Local educators joined teachers from five states at The University
of Southern Mississippi's Scott Aquarium in Biloxi Wednesday, Oct.
1, to learn about the latest research by the National Oceanic and
Atmospheric Administration on strange environments in the Gulf of
event was the first of two workshops at the Scott Aquarium that
focus on recent NOAA expeditions to investigate unexplored deepwater
habitats and living organisms of the Gulf of Mexico.
trying to get ahead of the textbooks to find out what researchers
are discovering and how they are going about learning about the
deep sea communities," Hancock High School teacher Shani Bourn
said. "If I wait for the textbooks, it will be five years before
my students see this information. And this (workshop) is about the
Gulf of Mexico. The Gulf of Mexico is our own backyard!"
Brown, workshop organizer for the Scott Aquarium, said teachers
learned about deep continental margin communities, including cold
seeps where cold water rich in gas and oil comes out slowly from
also release hydrogen sulfide, a compound toxic to most animal life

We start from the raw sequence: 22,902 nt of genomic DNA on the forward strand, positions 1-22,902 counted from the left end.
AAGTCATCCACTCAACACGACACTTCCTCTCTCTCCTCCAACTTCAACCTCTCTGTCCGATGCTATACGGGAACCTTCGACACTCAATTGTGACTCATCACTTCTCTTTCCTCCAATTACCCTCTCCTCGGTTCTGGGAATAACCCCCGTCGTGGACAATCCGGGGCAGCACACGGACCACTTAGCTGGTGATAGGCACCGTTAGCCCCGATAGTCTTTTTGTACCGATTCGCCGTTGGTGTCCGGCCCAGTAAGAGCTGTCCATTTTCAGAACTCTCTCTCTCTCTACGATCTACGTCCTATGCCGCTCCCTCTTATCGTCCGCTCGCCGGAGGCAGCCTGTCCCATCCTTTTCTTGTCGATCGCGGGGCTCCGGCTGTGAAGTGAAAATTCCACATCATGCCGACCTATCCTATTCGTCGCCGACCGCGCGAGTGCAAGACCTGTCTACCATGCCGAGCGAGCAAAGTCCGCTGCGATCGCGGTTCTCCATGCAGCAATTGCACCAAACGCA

but essential to the life of these communities," Brown said.
"The teachers became acquainted with the geology as well as
the living organisms."
marine sciences teacher at Pascagoula High School, said she found
the up-close look at the chemosynthetic organisms of the gulf fascinating.
"I teach basic concepts, but the new teaching activities and
knowledge allow me to illustrate those concepts with the latest
technology and cutting-edge research results," Price said.
Price and other
workshop participants also become Ocean Exploration educators.
schools will be designated Ocean Exploration schools, and their
students will be able to interact via the Internet with researchers
aboard NOAA vessels on the different expeditions," Brown said.
Brown will be on board the upcoming NOAA expedition, helping log
data that can be accessed by students at Ocean Exploration schools.
resident and a former research scientist in oceanography and marine
microbiology, Gesa M.B. Capers has high hopes that such interaction
with working scientists will spark interest among her honors marine
science students in Mobile.
act like they live 1,000 miles from the ocean," Capers said.
"I want to get them interested in oceans and in research."
gulf coast participants were Edith L. Flores, Picayune Junior High
School; Ocean Springs resident Susan Lewis, Gulfport Central Middle
School; Kimberly Wittmann-Necaise, St. Paul Catholic School, Pass
Christian; and Noel Lamey, Trent Lott Middle School, Pascagoula.
NOAA Ocean Exploration workshop is scheduled for Nov. 13 for teachers
of grades 5-12 and will run from 8:30 a.m. to 4 p.m.
For more information
or to register, contact Dr. Shelia Brown or Kay Baggett at (228)
374-5550 or email@example.com.
The J.L. Scott
Marine Education Center and Aquarium is part of the Gulf Coast Research
Laboratory, a Southern Miss marine research, education and outreach
enterprise in Ocean Springs.